Due to Covid-19, The REACH Space has been out of use since 2020. However, we plan to relaunch the space for the 2022/2023 academic year. Please keep an eye on these webpages for details of how to book the space and the opportunities available.
What is the REACH Space?
Our unique space for Research and Engagement in the Arts, Culture and Humanities (REACH) is a creative and experimental hub for pop-up projects, events and conversations. Launched in October 2019, the space focuses on collaborative, interdisciplinary and socially engaged thinking, research and events aimed at making a real difference in the world. REACH is centred on inclusivity, wellbeing and sustainability, and provides a shared workspace for staff and students across the College and beyond.
Serving as a place of connection, collaboration and engagement across institutional, departmental and disciplinary boundaries, the REACH Space aims to bring about positive social change. Whether generating new research ideas, exploring experimental and creative research methods, or informing a project by building a community network, REACH is open to staff, students and external communities.
Through hosting local community groups and international friends in the REACH Space, we provide opportunities for knowledge exchange and allow a broader sharing of theory and practice. REACH is inherently disruptive, challenging the knowledge, experiences and perspectives of all those who use it, so enabling critical thinking and research rigour.
Funding calls in 2019/20 and 2020/21 (details below) funded: creative research project development activities that brought together researchers across disciplines with external partners; conversation-oriented activities with external communities about common research interests/challenges; and training bursaries on conducting or communicating socially-engaged research in digital environments.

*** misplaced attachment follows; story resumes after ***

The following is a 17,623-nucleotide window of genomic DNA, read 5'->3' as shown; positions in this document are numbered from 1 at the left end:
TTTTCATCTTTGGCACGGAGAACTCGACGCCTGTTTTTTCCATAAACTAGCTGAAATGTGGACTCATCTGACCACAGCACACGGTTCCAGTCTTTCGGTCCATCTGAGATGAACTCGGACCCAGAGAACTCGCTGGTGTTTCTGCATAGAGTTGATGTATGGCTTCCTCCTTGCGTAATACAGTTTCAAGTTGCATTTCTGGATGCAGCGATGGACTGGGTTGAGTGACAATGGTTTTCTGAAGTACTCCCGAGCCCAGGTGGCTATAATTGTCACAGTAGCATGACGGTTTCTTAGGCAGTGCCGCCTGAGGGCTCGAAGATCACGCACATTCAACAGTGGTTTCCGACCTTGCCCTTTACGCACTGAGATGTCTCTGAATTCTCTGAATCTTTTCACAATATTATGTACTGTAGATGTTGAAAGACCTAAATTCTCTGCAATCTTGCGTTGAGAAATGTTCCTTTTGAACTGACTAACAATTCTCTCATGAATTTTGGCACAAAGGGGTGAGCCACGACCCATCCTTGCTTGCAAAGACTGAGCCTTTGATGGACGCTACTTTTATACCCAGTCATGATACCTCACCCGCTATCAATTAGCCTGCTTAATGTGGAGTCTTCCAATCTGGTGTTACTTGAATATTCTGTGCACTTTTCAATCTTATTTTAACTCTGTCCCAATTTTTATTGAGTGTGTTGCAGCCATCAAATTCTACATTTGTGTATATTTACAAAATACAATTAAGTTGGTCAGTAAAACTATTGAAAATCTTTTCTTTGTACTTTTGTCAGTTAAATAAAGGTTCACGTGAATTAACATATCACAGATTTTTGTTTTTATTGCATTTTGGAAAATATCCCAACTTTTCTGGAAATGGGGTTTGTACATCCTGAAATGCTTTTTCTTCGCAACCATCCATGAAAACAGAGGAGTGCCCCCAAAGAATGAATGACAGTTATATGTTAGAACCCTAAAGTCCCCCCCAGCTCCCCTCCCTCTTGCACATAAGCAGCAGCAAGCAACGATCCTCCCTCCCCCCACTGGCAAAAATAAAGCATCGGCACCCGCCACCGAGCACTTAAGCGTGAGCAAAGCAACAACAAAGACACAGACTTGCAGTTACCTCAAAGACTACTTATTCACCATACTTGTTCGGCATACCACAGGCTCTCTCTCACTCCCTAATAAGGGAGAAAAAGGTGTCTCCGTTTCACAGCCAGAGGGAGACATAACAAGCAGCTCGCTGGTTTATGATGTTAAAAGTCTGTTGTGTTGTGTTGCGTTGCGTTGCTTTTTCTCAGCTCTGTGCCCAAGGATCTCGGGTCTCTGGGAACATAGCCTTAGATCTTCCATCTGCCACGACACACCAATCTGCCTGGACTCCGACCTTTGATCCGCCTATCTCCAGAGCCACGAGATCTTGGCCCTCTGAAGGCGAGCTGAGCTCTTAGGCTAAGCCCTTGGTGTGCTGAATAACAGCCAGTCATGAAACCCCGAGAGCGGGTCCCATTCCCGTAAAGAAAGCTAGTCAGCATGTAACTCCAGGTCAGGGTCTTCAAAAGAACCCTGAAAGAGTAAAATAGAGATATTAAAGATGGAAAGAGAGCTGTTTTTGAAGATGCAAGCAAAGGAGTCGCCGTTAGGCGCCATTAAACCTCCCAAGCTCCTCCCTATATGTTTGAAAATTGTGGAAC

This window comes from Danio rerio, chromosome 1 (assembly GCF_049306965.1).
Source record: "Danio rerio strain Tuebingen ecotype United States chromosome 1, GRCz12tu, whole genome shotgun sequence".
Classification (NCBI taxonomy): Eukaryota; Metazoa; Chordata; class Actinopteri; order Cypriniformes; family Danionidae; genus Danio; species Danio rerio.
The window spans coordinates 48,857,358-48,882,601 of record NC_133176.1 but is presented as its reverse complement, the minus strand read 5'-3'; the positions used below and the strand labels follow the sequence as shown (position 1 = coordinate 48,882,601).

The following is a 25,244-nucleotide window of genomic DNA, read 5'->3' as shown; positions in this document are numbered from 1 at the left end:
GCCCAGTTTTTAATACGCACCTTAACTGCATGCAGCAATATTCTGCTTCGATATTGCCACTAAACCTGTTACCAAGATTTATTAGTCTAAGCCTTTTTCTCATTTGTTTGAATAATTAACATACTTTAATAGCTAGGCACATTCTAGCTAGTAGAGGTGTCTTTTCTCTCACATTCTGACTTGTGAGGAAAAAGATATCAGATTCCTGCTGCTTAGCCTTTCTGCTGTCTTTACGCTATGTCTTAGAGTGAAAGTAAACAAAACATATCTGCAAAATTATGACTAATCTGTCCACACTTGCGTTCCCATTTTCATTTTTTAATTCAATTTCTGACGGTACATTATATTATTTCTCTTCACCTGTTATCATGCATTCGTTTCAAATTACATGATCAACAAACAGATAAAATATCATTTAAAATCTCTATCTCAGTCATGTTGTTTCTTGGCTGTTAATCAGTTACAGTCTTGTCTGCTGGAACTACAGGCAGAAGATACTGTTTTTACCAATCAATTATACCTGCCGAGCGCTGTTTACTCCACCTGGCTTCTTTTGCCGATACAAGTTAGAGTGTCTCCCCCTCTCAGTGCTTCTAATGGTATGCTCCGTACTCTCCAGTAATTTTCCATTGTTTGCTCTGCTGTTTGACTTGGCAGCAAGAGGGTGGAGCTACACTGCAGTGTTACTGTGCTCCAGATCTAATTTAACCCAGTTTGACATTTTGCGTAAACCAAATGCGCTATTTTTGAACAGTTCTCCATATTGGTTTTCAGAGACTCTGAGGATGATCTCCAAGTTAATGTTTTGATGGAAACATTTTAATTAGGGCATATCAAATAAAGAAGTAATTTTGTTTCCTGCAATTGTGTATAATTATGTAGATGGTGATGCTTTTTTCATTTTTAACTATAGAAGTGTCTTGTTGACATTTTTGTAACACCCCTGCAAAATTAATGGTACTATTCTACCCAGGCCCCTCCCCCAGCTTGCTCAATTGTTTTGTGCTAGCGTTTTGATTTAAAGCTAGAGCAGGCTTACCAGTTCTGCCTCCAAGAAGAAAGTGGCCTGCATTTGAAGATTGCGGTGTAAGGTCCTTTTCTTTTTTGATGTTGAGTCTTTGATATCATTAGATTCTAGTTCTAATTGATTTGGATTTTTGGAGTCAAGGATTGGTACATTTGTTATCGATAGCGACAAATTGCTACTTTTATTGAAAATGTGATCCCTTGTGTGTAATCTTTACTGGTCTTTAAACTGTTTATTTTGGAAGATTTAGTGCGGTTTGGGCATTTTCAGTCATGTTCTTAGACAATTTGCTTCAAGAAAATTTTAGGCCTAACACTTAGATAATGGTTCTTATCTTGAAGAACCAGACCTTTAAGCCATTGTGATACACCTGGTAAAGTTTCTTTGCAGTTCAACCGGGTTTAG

Unfortunately, the REACH Space is not accessible to wheelchair users. If you are running a workshop or activity in the space, please communicate this to all attendees in advance of the activity. If you would like to discuss the accessibility of the REACH Space, please contact firstname.lastname@example.org
The REACH-XR Small-Scale funding call supported socially engaged research through providing opportunities for Arts and Humanities researchers at any level across two strands: Community Conversations (up to £400) and Digital Training Bursaries (up to £500).
Community Conversations - This strand was open to Arts & Humanities researchers at any level from postgraduate researchers, to early career staff to Professors, who would like to engage with communities with connected or shared practices, experiences, challenges or interests in order to instigate conversations and to seed relationships around a research problem, enquiry or theme of mutual interest. The overarching aim of activities funded should be to explore the potential for the community/ies to co-produce, contribute to and partner with an emergent or planned research project.
‘The Northern Lass’ Rehearsed Stage Reading - Josefina Venegas Meza (KCL)
Inequalities, Class and the Pandemic – Serena Iervolino (KCL)
Digital Training Bursaries: The COVID-19 pandemic caused us to confront how best to conduct socially engaged research in online fields and required us to develop new tools, techniques and skillsets as researchers.
This strand provided bursaries of up to £500 for researchers at any level to spend on online professional development opportunities that enhance their ability to conduct socially engaged research in digital environments.